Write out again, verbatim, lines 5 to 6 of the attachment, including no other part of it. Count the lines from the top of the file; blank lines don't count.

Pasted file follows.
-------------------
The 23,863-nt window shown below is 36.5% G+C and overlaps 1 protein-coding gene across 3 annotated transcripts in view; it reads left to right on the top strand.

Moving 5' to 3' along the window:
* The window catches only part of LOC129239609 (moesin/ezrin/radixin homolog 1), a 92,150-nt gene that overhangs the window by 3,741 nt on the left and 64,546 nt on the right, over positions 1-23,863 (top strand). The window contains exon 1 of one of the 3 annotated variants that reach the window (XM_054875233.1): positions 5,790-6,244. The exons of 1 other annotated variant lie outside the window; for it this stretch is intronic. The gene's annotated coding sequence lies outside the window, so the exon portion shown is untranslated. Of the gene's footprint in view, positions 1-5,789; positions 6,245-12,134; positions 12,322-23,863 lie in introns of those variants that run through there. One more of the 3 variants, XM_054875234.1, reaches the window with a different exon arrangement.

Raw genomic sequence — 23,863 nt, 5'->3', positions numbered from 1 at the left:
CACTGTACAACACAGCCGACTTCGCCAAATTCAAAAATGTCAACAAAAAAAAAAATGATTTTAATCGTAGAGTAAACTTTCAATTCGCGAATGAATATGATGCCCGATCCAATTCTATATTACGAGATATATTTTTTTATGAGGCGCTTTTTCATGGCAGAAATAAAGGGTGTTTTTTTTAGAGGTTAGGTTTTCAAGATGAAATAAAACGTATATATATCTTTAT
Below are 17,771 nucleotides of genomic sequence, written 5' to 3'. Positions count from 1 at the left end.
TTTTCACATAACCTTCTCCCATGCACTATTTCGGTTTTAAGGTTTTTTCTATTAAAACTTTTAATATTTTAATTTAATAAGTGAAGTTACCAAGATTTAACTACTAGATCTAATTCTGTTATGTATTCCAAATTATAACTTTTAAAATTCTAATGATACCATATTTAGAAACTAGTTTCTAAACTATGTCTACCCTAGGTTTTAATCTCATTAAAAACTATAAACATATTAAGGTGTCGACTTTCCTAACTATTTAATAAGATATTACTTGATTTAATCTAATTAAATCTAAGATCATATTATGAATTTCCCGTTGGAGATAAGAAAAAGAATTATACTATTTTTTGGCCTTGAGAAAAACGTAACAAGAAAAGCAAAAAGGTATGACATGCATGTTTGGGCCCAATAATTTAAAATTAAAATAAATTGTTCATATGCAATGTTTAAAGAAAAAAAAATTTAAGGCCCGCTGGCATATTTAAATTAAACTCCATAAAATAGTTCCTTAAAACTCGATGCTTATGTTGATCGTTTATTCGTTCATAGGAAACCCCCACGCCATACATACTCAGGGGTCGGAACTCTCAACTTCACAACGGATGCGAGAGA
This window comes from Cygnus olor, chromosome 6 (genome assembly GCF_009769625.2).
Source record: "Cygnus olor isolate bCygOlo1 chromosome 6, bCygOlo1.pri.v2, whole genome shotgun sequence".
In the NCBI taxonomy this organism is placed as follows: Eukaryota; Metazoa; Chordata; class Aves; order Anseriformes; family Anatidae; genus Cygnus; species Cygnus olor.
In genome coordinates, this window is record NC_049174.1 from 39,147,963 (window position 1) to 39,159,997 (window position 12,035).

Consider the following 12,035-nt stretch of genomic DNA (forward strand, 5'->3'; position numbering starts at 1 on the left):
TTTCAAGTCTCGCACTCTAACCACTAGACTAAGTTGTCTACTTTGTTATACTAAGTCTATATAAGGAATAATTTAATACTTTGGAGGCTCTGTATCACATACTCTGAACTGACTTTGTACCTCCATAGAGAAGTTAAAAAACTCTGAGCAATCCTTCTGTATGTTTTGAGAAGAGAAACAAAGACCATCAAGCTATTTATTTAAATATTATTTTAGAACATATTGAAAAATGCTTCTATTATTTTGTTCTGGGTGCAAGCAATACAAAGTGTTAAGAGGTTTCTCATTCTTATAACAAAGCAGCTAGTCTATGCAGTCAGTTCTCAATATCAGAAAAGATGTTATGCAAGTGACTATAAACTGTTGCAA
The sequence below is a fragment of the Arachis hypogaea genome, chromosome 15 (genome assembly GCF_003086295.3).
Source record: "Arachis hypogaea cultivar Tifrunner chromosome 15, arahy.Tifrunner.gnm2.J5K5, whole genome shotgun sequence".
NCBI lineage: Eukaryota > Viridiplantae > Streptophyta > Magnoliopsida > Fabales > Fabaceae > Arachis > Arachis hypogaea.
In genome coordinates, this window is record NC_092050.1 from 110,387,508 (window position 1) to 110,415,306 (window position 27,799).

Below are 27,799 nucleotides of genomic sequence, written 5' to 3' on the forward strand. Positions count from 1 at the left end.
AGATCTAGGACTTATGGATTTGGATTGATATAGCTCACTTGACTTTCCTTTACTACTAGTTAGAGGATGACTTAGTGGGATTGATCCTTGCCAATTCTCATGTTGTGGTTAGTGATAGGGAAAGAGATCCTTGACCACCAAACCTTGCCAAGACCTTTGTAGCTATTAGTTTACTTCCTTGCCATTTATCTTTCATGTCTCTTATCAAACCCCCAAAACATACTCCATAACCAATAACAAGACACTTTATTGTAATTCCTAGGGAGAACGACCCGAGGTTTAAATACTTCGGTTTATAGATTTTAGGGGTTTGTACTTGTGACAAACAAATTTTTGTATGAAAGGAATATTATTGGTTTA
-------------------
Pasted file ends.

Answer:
CACTGTACAACACAGCCGACTTCGCCAAATTCAAAAATGTCAACAAAAAAAAAAATGATTTTAATCGTAGAGTAAACTTTCAATTCGCGAATGAATATGATGCCCGATCCAATTCTATATTACGAGATATATTTTTTTATGAGGCGCTTTTTCATGGCAGAAATAAAGGGTGTTTTTTTTAGAGGTTAGGTTTTCAAGATGAAATAAAACGTATATATATCTTTAT
Below are 17,771 nucleotides of genomic sequence, written 5' to 3'. Positions count from 1 at the left end.